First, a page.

Title

The role of RNase Y in rpoS transcript processing in B. burgdorferi

Presentation Type

Presentation

Abstract

Lyme disease affects an estimated 300,000 Americans yearly, and, if untreated, can be deadly. Borrelia burgdorferi, the bacterium that causes Lyme disease, is likely transmitted to hosts in a process involving rpoS messenger RNA (mRNA) processing via ribonucleases (RNases). RNases are enzymes that degrade the nucleic acid RNA and are involved in many molecular processes in cells. B. burgdorferi requires a change in gene expression to transmit from its tick vector to a mammalian host. Transmission depends on a complicated cascade of regulatory factors, including the alternative sigma factor, RpoS. Sigma factors are a component of RNA polymerase, the enzyme that transcribes genes. RpoS production requires the translation of a processed rpoS mRNA; however, the mechanism by which this rpoS mRNA is processed is unknown. I am investigating whether the rpoS mRNA is cleaved by RNase Y in B. burgdorferi. Previous research in Bacillus subtilis shows that this enzyme appears to be responsible for both global mRNA stability and degradation. To this end, I am attempting to obtain RNase Y by overexpression of recombinant RNase Y with a truncated transmembrane domain and subsequent purification using the IMPACT system. I am using this purified protein to characterize the potential processing site of the rpoS mRNA by using various artificial rpoS mRNA substrates through an in vitro cleavage assay. This research will contribute to a better understanding of the transmission mechanism of B. burgdorferi and of the function of RNase Y. Additionally, this project has the potential to provide the basis for developing new antimicrobial therapies against Lyme disease. If identified as crucial to transmission of Lyme disease to hosts, the thorough characterization of RNase Y activity in processing mRNA will reveal specific targets for drug and therapy development.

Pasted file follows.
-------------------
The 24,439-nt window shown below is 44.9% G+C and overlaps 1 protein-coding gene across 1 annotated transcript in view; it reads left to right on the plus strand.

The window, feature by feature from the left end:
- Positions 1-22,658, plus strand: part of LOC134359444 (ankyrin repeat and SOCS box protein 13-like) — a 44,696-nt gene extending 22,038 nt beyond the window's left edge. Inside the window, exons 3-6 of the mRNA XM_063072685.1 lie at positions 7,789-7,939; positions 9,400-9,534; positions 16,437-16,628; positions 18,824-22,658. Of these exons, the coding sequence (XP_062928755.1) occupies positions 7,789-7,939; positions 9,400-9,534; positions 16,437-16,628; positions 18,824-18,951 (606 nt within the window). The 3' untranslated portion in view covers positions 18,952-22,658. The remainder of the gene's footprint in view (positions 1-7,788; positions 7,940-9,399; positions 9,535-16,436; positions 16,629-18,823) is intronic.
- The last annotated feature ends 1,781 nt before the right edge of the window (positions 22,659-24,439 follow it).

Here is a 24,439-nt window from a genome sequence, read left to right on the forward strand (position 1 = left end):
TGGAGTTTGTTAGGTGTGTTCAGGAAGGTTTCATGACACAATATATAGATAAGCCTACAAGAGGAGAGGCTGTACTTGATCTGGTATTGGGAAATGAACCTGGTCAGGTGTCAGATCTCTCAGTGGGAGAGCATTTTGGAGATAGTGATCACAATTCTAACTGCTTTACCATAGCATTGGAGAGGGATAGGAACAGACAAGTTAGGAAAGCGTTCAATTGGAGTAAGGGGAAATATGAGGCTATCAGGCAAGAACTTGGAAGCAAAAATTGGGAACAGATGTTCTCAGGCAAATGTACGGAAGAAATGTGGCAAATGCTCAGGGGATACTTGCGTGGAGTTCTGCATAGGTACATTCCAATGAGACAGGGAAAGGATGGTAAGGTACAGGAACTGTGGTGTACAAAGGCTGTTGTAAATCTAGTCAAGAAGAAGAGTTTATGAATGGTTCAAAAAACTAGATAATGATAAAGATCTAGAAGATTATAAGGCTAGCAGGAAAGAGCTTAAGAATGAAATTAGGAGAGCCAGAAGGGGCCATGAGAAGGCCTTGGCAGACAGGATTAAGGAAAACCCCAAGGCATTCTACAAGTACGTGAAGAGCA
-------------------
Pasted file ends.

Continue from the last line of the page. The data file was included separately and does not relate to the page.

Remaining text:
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Life Sciences

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Apr 11th, 4:20 PM Apr 11th, 4:40 PM

The role of RNase Y in rpoS transcript processing in B. burgdorferi

Lyme disease affects an estimated 300,000 Americans yearly, and, if untreated, can be deadly. Borrelia burgdorferi, the bacterium that causes Lyme disease, is likely transmitted to hosts in a process involving rpoS messenger RNA (mRNA) processing via ribonucleases (RNases). RNases are enzymes that degrade the nucleic acid RNA and are involved in many molecular processes in cells. B. burgdorferi requires a change in gene expression to transmit from its tick vector to a mammalian host. Transmission depends on a complicated cascade of regulatory factors, including the alternative sigma factor, RpoS. Sigma factors are a component of RNA polymerase, the enzyme that transcribes genes. RpoS production requires the translation of a processed rpoS mRNA; however, the mechanism by which this rpoS mRNA is processed is unknown. I am investigating whether the rpoS mRNA is cleaved by RNase Y in B. burgdorferi. Previous research in Bacillus subtilis shows that this enzyme appears to be responsible for both global mRNA stability and degradation. To this end, I am attempting to obtain RNase Y by overexpression of recombinant RNase Y with a truncated transmembrane domain and subsequent purification using the IMPACT system. I am using this purified protein to characterize the potential processing site of the rpoS mRNA by using various artificial rpoS mRNA substrates through an in vitro cleavage assay. This research will contribute to a better understanding of the transmission mechanism of B. burgdorferi and of the function of RNase Y. Additionally, this project has the potential to provide the basis for developing new antimicrobial therapies against Lyme disease. If identified as crucial to transmission of Lyme disease to hosts, the thorough characterization of RNase Y activity in processing mRNA will reveal specific targets for drug and therapy development.